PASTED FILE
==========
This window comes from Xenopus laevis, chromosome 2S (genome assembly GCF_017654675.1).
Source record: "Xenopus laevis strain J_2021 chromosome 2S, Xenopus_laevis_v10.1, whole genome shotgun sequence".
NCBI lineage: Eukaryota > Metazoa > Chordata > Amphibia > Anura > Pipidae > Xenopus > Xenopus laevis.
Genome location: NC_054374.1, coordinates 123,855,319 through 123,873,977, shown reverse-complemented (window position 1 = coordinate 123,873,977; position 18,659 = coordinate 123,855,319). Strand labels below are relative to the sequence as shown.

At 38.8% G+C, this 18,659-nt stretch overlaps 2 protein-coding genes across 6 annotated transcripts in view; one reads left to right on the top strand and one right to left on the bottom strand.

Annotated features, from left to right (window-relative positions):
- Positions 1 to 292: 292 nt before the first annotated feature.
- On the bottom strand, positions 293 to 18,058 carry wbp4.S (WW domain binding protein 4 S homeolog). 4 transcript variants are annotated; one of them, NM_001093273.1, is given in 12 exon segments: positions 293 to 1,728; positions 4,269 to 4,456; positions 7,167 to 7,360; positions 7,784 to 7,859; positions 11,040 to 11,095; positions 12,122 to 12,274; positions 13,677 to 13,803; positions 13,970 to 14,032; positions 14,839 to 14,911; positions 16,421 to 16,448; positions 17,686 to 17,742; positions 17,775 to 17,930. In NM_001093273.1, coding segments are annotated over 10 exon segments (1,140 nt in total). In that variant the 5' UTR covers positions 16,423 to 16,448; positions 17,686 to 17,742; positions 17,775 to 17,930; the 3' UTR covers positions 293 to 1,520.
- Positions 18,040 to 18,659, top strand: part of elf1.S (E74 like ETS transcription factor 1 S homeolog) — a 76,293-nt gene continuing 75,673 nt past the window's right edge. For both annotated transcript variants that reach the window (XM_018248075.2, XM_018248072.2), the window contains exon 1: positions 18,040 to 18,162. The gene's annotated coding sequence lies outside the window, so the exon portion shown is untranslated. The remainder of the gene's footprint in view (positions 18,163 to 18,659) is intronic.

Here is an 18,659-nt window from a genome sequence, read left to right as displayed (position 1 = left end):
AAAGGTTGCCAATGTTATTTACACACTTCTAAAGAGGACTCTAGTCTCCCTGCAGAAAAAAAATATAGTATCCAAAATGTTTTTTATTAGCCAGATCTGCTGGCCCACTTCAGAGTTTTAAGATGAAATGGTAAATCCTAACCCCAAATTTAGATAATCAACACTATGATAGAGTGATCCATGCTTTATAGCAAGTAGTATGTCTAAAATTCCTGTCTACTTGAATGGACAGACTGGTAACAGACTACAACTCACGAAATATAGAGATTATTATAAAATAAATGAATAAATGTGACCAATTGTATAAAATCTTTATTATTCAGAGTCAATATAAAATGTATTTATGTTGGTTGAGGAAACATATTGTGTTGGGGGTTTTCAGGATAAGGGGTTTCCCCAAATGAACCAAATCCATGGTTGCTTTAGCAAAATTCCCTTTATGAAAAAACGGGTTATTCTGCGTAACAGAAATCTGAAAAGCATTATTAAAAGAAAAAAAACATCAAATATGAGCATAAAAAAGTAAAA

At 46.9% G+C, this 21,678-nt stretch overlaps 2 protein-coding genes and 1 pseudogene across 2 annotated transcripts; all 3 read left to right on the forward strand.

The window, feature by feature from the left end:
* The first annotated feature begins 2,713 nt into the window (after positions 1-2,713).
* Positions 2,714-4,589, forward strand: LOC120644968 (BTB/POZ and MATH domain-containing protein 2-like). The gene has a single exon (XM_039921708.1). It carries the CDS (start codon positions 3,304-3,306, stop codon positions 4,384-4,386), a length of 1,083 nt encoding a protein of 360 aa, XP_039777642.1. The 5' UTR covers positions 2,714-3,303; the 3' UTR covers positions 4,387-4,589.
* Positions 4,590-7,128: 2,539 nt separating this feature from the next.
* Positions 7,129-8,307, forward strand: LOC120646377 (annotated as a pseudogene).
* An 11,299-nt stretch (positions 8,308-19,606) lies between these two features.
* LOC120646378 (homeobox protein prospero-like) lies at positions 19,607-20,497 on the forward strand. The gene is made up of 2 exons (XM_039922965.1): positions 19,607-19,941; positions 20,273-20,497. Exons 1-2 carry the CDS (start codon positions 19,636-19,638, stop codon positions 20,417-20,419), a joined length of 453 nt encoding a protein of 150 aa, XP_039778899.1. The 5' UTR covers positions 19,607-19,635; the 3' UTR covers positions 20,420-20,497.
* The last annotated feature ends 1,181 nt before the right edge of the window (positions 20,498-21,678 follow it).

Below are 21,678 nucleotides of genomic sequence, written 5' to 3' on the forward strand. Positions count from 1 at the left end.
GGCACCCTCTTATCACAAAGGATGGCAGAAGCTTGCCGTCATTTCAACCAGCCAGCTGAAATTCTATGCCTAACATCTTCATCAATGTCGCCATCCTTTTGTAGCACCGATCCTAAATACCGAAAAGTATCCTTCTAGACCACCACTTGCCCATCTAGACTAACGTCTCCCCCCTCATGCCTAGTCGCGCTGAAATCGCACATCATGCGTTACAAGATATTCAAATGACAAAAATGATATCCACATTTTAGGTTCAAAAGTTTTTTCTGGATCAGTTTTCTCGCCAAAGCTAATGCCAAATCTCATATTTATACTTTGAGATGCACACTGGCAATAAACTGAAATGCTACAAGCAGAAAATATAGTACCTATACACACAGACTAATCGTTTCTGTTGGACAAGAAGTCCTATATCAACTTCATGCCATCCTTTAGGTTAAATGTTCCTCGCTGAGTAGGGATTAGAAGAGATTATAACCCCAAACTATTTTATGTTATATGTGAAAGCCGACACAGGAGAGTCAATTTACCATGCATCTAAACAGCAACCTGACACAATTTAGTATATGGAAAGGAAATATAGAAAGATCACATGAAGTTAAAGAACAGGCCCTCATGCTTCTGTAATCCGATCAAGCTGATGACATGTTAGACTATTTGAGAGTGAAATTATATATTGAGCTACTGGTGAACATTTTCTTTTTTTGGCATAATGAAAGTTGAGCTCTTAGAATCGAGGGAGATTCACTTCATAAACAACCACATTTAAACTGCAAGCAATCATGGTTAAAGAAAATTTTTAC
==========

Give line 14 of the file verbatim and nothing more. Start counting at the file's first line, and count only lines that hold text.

* The first annotated feature begins 2,713 nt into the window (after positions 1-2,713).